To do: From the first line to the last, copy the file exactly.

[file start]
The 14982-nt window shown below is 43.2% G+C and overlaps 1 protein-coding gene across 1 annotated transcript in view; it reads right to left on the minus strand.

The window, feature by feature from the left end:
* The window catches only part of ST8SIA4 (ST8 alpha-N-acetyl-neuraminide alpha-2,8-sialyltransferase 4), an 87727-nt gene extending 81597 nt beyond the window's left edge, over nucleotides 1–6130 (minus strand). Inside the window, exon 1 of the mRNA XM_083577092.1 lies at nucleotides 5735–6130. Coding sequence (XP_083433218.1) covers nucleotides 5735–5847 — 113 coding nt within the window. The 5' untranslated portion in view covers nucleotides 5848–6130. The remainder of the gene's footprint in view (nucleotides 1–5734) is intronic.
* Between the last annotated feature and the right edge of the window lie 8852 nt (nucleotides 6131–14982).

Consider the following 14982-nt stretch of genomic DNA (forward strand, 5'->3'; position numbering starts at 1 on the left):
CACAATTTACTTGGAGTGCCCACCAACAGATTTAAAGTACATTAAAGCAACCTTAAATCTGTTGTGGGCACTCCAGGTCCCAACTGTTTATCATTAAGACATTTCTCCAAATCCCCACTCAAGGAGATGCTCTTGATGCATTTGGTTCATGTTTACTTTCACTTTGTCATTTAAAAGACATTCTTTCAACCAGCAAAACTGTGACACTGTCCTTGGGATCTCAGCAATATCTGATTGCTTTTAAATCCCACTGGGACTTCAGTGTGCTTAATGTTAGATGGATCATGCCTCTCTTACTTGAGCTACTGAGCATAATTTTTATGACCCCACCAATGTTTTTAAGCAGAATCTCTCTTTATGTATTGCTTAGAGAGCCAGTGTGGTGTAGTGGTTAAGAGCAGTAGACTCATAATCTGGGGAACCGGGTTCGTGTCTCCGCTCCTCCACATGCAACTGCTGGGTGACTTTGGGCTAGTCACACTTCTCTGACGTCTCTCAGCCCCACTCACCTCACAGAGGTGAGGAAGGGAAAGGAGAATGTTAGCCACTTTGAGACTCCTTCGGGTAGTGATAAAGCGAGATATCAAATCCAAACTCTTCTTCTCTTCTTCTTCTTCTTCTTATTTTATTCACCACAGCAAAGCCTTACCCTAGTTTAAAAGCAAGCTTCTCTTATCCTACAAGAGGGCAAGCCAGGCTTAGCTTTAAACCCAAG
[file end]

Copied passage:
The 14982-nt window shown below is 43.2% G+C and overlaps 1 protein-coding gene across 1 annotated transcript in view; it reads right to left on the minus strand.

The window, feature by feature from the left end:
* The window catches only part of ST8SIA4 (ST8 alpha-N-acetyl-neuraminide alpha-2,8-sialyltransferase 4), an 87727-nt gene extending 81597 nt beyond the window's left edge, over nucleotides 1–6130 (minus strand). Inside the window, exon 1 of the mRNA XM_083577092.1 lies at nucleotides 5735–6130. Coding sequence (XP_083433218.1) covers nucleotides 5735–5847 — 113 coding nt within the window. The 5' untranslated portion in view covers nucleotides 5848–6130. The remainder of the gene's footprint in view (nucleotides 1–5734) is intronic.
* Between the last annotated feature and the right edge of the window lie 8852 nt (nucleotides 6131–14982).

Consider the following 14982-nt stretch of genomic DNA (forward strand, 5'->3'; position numbering starts at 1 on the left):
CACAATTTACTTGGAGTGCCCACCAACAGATTTAAAGTACATTAAAGCAACCTTAAATCTGTTGTGGGCACTCCAGGTCCCAACTGTTTATCATTAAGACATTTCTCCAAATCCCCACTCAAGGAGATGCTCTTGATGCATTTGGTTCATGTTTACTTTCACTTTGTCATTTAAAAGACATTCTTTCAACCAGCAAAACTGTGACACTGTCCTTGGGATCTCAGCAATATCTGATTGCTTTTAAATCCCACTGGGACTTCAGTGTGCTTAATGTTAGATGGATCATGCCTCTCTTACTTGAGCTACTGAGCATAATTTTTATGACCCCACCAATGTTTTTAAGCAGAATCTCTCTTTATGTATTGCTTAGAGAGCCAGTGTGGTGTAGTGGTTAAGAGCAGTAGACTCATAATCTGGGGAACCGGGTTCGTGTCTCCGCTCCTCCACATGCAACTGCTGGGTGACTTTGGGCTAGTCACACTTCTCTGACGTCTCTCAGCCCCACTCACCTCACAGAGGTGAGGAAGGGAAAGGAGAATGTTAGCCACTTTGAGACTCCTTCGGGTAGTGATAAAGCGAGATATCAAATCCAAACTCTTCTTCTCTTCTTCTTCTTCTTCTTATTTTATTCACCACAGCAAAGCCTTACCCTAGTTTAAAAGCAAGCTTCTCTTATCCTACAAGAGGGCAAGCCAGGCTTAGCTTTAAACCCAAG